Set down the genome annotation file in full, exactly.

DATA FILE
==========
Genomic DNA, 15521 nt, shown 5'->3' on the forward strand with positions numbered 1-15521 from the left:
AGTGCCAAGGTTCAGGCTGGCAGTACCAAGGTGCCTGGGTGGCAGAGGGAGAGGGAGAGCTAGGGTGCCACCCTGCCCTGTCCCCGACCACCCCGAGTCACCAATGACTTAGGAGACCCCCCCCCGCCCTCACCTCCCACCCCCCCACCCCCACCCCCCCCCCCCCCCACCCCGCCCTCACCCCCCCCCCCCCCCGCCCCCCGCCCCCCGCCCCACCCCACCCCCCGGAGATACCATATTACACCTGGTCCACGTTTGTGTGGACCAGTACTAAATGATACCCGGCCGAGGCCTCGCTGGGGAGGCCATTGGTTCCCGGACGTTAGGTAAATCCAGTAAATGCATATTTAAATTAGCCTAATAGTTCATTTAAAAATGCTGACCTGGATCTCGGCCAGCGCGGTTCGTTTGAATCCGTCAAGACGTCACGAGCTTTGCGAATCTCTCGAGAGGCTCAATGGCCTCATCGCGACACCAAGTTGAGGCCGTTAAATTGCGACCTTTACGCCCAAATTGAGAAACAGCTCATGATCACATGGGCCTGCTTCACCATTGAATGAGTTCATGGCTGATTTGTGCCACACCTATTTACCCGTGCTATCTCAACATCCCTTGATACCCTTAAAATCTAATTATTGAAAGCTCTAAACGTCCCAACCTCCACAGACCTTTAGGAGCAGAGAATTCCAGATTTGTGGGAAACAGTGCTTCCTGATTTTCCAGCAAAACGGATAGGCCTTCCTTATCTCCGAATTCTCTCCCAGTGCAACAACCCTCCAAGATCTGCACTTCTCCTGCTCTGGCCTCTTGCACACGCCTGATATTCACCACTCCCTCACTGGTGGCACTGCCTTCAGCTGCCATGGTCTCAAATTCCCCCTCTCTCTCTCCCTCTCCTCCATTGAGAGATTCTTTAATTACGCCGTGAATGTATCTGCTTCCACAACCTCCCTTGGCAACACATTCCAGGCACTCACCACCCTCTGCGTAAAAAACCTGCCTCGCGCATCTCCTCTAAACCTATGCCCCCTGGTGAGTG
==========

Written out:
Genomic DNA, 15521 nt, shown 5'->3' on the forward strand with positions numbered 1-15521 from the left:
AGTGCCAAGGTTCAGGCTGGCAGTACCAAGGTGCCTGGGTGGCAGAGGGAGAGGGAGAGCTAGGGTGCCACCCTGCCCTGTCCCCGACCACCCCGAGTCACCAATGACTTAGGAGACCCCCCCCCGCCCTCACCTCCCACCCCCCCACCCCCACCCCCCCCCCCCCCCACCCCGCCCTCACCCCCCCCCCCCCCCGCCCCCCGCCCCCCGCCCCACCCCACCCCCCGGAGATACCATATTACACCTGGTCCACGTTTGTGTGGACCAGTACTAAATGATACCCGGCCGAGGCCTCGCTGGGGAGGCCATTGGTTCCCGGACGTTAGGTAAATCCAGTAAATGCATATTTAAATTAGCCTAATAGTTCATTTAAAAATGCTGACCTGGATCTCGGCCAGCGCGGTTCGTTTGAATCCGTCAAGACGTCACGAGCTTTGCGAATCTCTCGAGAGGCTCAATGGCCTCATCGCGACACCAAGTTGAGGCCGTTAAATTGCGACCTTTACGCCCAAATTGAGAAACAGCTCATGATCACATGGGCCTGCTTCACCATTGAATGAGTTCATGGCTGATTTGTGCCACACCTATTTACCCGTGCTATCTCAACATCCCTTGATACCCTTAAAATCTAATTATTGAAAGCTCTAAACGTCCCAACCTCCACAGACCTTTAGGAGCAGAGAATTCCAGATTTGTGGGAAACAGTGCTTCCTGATTTTCCAGCAAAACGGATAGGCCTTCCTTATCTCCGAATTCTCTCCCAGTGCAACAACCCTCCAAGATCTGCACTTCTCCTGCTCTGGCCTCTTGCACACGCCTGATATTCACCACTCCCTCACTGGTGGCACTGCCTTCAGCTGCCATGGTCTCAAATTCCCCCTCTCTCTCTCCCTCTCCTCCATTGAGAGATTCTTTAATTACGCCGTGAATGTATCTGCTTCCACAACCTCCCTTGGCAACACATTCCAGGCACTCACCACCCTCTGCGTAAAAAACCTGCCTCGCGCATCTCCTCTAAACCTATGCCCCCTGGTGAGTG